Week 6 – human nature and ethics in Rousseau and Kant.


(i) Jean-Jacques Rousseau, 1712 – 1778.

1. Rousseau and the philosophes:

- a ‘Judas’ and an ‘anti-philosophe

- passion over reason

- the collective over the individual

- direct democracy over representative democracy

- opposition to absolutism and to inequality.

2. The arts and sciences, and education:

- Discourse on Arts and Sciences (1749/50) – the arts etc are the cause of a corruption of our natural innocence.

3. Human nature, society and politics: the ‘state of nature’:

- 1753/4: Discourse on Inequality – state of nature: pre-social man would have no love, no family, no morality, and no property; people would be free, but without knowledge, language, morality, or industry, i.e. ‘innocent’.

- Sentiments (sensibilité): amour de soi, pitié... 

- “When the strength of an expansive soul makes me identify myself with my fellow, and I feel that I am, so to speak, in him, it is in order not to suffer that I do not want him to suffer. I am interested in him for love of myself.”

- “Love of men derived from love of self is the principle of human justice.”

4. Women (Emile, 1758):

- public (political) role for men, private (domestic) role for women.

5. Society, inequality, war:

- society corrupts us, bringing: inequality (springing from private property), luxury, idleness and a (false) political constitution. War also originates from the idea of private property…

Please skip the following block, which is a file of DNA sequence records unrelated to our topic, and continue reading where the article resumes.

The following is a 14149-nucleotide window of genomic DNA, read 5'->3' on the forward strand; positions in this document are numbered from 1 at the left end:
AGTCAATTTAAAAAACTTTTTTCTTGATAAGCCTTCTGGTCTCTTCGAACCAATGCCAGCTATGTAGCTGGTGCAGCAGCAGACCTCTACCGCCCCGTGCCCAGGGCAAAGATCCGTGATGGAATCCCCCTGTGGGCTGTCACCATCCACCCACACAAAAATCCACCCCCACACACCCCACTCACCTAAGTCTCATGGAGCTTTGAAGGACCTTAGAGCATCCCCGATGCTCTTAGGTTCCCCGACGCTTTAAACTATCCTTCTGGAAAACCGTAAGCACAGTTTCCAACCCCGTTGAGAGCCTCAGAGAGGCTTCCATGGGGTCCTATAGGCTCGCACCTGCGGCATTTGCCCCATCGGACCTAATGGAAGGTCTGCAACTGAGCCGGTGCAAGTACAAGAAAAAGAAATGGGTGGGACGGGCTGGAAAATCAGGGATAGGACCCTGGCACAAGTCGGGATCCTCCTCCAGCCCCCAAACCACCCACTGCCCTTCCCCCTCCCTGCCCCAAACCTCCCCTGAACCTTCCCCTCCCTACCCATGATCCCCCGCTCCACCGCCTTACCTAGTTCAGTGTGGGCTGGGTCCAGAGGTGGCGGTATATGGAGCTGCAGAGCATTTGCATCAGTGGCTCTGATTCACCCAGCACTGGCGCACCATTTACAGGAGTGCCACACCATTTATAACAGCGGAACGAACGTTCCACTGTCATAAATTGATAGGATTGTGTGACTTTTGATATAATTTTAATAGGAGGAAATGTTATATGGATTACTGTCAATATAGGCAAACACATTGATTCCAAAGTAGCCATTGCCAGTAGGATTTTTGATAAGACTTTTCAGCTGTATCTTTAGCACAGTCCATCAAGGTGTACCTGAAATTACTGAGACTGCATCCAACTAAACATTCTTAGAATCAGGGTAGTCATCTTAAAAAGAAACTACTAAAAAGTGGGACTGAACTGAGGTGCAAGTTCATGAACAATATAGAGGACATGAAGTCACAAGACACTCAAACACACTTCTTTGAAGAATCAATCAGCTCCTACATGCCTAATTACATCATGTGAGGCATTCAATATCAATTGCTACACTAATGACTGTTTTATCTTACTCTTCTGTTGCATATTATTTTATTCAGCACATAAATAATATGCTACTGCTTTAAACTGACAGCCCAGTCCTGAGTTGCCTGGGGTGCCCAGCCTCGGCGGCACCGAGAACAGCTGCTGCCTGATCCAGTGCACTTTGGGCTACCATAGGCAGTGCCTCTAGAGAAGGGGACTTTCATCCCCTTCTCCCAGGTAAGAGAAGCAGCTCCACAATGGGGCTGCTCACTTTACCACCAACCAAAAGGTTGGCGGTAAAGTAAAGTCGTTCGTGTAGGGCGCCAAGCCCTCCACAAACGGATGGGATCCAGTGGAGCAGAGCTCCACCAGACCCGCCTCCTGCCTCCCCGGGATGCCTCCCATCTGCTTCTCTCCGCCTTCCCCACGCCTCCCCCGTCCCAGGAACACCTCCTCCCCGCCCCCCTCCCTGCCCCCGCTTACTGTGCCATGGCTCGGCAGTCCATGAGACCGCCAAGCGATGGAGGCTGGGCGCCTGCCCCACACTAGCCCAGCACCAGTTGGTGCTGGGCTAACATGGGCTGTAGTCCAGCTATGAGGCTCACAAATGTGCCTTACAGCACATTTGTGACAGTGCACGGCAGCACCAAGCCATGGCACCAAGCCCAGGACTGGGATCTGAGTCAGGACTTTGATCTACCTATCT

6. Religion (Profession of Faith of the Savoyard Vicar, etc):

- tolerance, piety, a religion based on sentiment

- a civic religion.

7. Politics (The Social Contract, 1762):

- social contract based on ‘general will’ – being ‘forced to be free’

Quotes from Rousseau:

1. Emile:

It is the common people who compose the human race; what is not the people is hardly worth talking about.  Man is the same in all ranks; that being so, the ranks which are most numerous deserve most respect. (Emile, quoted in Sabine p 579)

2. Discourse on Inequality:

[society is result of the] fortuitous concurrence of many foreign causes... different accidents which may have improved the human understanding while depraving the species, and made him wicked while making him sociable... (1990, p 82.

Taught by experience that the love of well-being [amour de soi] is the sole motive of human actions, he found himself in a position to distinguish the few cases, in which mutual interest might justify him in relying on the assistance of his fellows; and also the still fewer cases in which a conflict of interest might give cause to suspect them... (p 86)

But from the moment one man began to stand in need of the help of another; from the moment it appeared advantageous to any one man to have enough provisions for two, equality disappeared, property was introduced, work became indispensable…. Slavery and misery were soon seen (op cit p 92). The cultivation of the earth necessarily brought about its distribution; and property, once recognised, gave rise to the first rules of justice… (p 94)

The first man who, having enclosed a piece of ground, bethought himself of saying 'This is mine', and found people simple enough to believe him, was the real founder of civil society.  From how many crimes, wars and murders, from how many horrors and misfortunes might not anyone have saved mankind, by pulling up the stakes, or filling in the ditch, and crying to his fellows 'Beware of listening to this impostor; you are undone if you once forget that the fruits of the earth belong to us all, and the earth itself to nobody'.  (p 84)

3. The Social Contract

‘To find a form of association capable of defending and protecting with the total common force, the person and the property of each associate, and by means of which, each one, uniting himself with all the others, nevertheless obeys only himself and remains as free as ever before.’  Such is the fundamental problem of which the social contract gives the solution. (Bk I, ch 6)